TAY-SACHS DISEASE 3
Thetopic to be discussed is Tay-Sachs disease, an illness that is rarebut can be easily inherited by children from their parents. Thisdisease can be noticed when the affected person is still an infant.Newly born children who suffer from this disorder are normal, but thesymptoms are evident from the third to the sixth month (Aronson& Volk, 2014).
Thereason for choosing this disease is because it can affect the growthand development of infants. The disorder is known to cause thedestruction of the nerve cells, especially those in the spinal cordand brain. Moreover, the topic deserves attention because the diseasecan cause weakening of the muscles in infants below the age of oneyear (Aronson& Volk, 2014).
Somegenetic processes are involved when a child suffers from thisdisorder. This neurodegenerative condition is caused by thedeficiency of enzyme hexosaminidaseA. The enzyme plays the role of breaking down fatty substances in thebody. With its absence, there is an accumulation of toxic fats in thenerve cells and brain of the affected child. The progression of thedisease can lead to dysfunction in the body of the child, which cancontribute to deafness, loss of eyesight, as well as paralysis ofbody parts. Children suffering from this disorder seem to lose someof the motor skills they might have acquired. The disease is commonamong people with roots in Central and Eastern European communitiesof the Jewish descent. Also, there is a high risk among old Frenchcommunities living in Canada. The most vulnerable children includethose who get the genes from both parents. When the symptoms of thisdisorder appear later in life (as is the case during adulthood), theyare mild compared to when they are experienced in childhood (Aronson& Volk, 2014).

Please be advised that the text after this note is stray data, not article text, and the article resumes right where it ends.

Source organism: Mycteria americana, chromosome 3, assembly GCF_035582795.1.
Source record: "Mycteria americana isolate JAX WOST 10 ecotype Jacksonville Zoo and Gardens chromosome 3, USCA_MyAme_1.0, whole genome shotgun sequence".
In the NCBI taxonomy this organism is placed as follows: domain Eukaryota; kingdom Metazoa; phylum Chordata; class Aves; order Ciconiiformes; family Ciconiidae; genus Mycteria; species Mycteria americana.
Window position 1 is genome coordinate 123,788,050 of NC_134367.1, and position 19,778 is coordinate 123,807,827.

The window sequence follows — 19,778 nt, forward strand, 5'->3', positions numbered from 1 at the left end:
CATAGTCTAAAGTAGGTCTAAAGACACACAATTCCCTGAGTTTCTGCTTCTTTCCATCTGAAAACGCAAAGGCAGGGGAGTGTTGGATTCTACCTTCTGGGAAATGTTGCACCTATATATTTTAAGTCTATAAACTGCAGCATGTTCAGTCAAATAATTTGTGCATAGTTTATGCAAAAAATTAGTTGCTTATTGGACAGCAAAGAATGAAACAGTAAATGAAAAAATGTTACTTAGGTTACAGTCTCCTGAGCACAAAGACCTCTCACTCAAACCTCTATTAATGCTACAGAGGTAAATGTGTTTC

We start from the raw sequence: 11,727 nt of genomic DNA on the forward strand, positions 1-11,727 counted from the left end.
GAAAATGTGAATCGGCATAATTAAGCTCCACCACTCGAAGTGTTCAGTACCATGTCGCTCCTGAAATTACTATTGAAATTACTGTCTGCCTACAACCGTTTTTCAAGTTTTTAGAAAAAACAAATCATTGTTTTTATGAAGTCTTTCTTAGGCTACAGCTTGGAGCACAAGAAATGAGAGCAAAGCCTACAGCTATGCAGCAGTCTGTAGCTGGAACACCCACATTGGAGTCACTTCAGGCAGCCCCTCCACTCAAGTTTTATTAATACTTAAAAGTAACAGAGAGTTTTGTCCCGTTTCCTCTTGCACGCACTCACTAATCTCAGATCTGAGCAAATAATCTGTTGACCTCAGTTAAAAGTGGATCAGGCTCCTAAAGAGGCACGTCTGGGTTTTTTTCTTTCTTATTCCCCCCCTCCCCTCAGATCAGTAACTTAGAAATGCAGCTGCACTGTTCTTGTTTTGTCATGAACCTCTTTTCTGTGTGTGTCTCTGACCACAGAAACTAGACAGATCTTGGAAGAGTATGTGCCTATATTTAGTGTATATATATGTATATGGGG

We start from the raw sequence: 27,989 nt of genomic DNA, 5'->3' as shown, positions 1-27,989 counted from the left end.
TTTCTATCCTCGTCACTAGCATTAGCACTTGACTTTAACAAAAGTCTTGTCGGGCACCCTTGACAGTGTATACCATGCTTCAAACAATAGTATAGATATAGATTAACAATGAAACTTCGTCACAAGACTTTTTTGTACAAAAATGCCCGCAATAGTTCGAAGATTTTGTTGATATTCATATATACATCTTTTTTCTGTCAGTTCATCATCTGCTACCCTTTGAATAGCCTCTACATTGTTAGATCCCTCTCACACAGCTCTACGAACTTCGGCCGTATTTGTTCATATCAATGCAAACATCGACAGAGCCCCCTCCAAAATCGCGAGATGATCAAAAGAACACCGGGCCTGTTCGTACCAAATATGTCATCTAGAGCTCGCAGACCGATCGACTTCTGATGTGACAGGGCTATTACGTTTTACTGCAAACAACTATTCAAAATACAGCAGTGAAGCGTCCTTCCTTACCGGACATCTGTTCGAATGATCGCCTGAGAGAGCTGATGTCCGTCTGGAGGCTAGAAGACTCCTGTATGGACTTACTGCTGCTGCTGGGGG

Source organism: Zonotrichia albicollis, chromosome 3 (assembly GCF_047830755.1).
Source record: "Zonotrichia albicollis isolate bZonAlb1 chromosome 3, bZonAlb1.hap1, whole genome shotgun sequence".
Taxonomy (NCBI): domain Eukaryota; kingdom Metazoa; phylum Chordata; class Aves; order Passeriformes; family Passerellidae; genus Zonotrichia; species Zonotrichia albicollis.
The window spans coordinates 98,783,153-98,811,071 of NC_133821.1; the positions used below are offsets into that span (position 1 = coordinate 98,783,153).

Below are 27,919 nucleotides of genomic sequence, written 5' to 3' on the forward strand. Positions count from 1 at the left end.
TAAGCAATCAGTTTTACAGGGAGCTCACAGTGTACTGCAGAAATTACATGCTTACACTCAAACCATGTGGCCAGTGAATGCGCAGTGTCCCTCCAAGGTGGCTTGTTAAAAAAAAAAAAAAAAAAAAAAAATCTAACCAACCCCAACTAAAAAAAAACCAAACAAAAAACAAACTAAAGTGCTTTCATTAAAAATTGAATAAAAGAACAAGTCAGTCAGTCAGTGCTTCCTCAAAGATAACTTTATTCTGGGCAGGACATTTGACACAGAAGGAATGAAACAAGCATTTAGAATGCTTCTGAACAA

Aronson,S. M. & Volk, B. W. (2014). Cerebralsphingolipidoses: A symposium on Tay-Sachs` disease and allieddisorders.Burlington, VT: Elsevier.
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